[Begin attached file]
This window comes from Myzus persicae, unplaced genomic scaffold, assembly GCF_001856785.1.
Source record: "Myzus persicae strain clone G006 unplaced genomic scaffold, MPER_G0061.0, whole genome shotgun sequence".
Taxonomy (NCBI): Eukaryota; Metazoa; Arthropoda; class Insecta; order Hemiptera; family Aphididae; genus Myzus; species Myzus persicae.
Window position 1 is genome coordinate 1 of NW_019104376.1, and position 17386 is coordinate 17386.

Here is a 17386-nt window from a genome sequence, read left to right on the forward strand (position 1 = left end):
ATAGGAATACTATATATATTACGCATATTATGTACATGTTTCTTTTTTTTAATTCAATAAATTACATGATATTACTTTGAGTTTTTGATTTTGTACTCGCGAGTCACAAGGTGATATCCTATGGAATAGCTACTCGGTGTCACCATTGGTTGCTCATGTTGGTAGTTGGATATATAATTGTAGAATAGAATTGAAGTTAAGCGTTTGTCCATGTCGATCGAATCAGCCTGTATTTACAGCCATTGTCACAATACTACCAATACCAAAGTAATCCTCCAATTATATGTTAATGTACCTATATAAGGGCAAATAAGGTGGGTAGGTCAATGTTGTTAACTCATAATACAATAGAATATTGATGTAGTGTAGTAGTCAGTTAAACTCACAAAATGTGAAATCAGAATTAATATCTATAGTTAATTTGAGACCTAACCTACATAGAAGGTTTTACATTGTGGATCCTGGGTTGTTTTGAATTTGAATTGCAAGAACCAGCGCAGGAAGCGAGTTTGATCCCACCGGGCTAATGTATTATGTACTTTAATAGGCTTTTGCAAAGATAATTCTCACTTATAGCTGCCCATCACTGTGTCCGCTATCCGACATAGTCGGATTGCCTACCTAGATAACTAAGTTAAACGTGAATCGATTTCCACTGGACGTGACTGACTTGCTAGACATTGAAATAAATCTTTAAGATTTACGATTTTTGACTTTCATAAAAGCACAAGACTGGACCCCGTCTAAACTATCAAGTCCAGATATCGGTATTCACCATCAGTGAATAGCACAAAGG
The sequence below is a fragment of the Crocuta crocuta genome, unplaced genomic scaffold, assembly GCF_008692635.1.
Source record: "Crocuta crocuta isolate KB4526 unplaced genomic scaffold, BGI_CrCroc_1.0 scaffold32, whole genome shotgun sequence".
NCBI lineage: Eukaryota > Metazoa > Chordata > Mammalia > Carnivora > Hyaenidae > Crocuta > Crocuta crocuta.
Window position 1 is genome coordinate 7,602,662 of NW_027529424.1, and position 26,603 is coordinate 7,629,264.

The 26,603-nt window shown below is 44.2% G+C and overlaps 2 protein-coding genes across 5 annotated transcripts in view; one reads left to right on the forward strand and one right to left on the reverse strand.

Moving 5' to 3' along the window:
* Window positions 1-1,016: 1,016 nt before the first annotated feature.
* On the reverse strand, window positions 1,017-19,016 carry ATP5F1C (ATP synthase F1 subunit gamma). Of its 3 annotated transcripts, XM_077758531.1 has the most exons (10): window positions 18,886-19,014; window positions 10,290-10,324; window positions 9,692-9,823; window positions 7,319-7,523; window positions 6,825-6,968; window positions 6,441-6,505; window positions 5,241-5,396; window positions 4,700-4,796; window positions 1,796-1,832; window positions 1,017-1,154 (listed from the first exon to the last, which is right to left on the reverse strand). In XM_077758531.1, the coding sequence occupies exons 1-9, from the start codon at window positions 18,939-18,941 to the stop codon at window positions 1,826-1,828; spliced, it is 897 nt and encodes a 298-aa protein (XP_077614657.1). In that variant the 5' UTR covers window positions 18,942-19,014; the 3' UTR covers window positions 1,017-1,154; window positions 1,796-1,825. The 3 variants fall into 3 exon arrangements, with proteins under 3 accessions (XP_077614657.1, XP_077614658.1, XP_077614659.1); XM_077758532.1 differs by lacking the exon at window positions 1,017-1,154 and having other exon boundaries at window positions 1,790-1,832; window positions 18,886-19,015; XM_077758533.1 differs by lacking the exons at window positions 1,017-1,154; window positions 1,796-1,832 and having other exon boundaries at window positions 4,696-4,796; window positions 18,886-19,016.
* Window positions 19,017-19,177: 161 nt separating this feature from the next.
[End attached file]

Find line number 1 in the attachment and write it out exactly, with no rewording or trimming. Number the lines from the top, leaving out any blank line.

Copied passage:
This window comes from Myzus persicae, unplaced genomic scaffold, assembly GCF_001856785.1.